Senators, Congressmen, Countrymen;
Lend Me Your Earmarks
A vast amount of transportation funding sitting around doing nothing may be put back into action if two U.S. senators can clear some very big hurdles.
By John Latta
Moves are being made in Washington to free up billions in transportation “earmark” funds, especially those commonly called “orphan earmarks.”
Pennsylvania Sen. Bob Casey, a Democrat, has introduced two bills aimed at using federal money allocated to highway projects that remains unspent . . . and idle. And Sen. Claire McCaskill [D-Mo] wants not only orphan earmark money back, but an end to all transportation earmarks.
“This legislation will ensure that funding already directed toward highway projects is put to good use, improving our roads and bridges, and creating more construction jobs,” says Casey.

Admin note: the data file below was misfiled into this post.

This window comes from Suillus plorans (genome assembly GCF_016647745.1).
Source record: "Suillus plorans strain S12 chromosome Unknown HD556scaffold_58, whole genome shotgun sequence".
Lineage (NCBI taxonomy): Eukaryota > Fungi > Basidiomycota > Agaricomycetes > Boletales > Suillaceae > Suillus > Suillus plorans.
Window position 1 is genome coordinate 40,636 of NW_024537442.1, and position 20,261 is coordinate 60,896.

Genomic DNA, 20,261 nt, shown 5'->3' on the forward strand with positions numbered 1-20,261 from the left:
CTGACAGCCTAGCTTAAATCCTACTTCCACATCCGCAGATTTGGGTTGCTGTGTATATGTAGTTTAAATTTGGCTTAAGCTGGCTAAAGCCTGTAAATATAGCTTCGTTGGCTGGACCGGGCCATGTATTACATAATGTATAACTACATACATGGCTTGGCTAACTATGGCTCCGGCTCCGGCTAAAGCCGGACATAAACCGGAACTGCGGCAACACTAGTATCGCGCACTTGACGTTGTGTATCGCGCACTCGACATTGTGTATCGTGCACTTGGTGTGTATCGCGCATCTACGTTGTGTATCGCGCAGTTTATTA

Casey cites reports that indicate that almost one in three dollars earmarked for highway projects since 1991 remain unspent, totaling $13 billion nationwide and $392 million in his native Pennsylvania. McCaskill assesses Missouri’s loss over that time at $101 million. Casey’s two bills:
The Redistribution of Unspent Earmarks Act will require any earmarks that are more than three years old and not obligated to a specific project to be returned to the state transportation department with jurisdiction over the project, allowing the money to be spent on other federally-approved projects.
The Use It or Lose It Act will require congressionally- directed funding from the Highway Trust Fund to be obligated for a project no later than three years after the funds were first made available. If funds are not obligated in that time frame, they will be released to the state transportation department, which will then be able to direct it toward other federally-approved transportation projects in that state.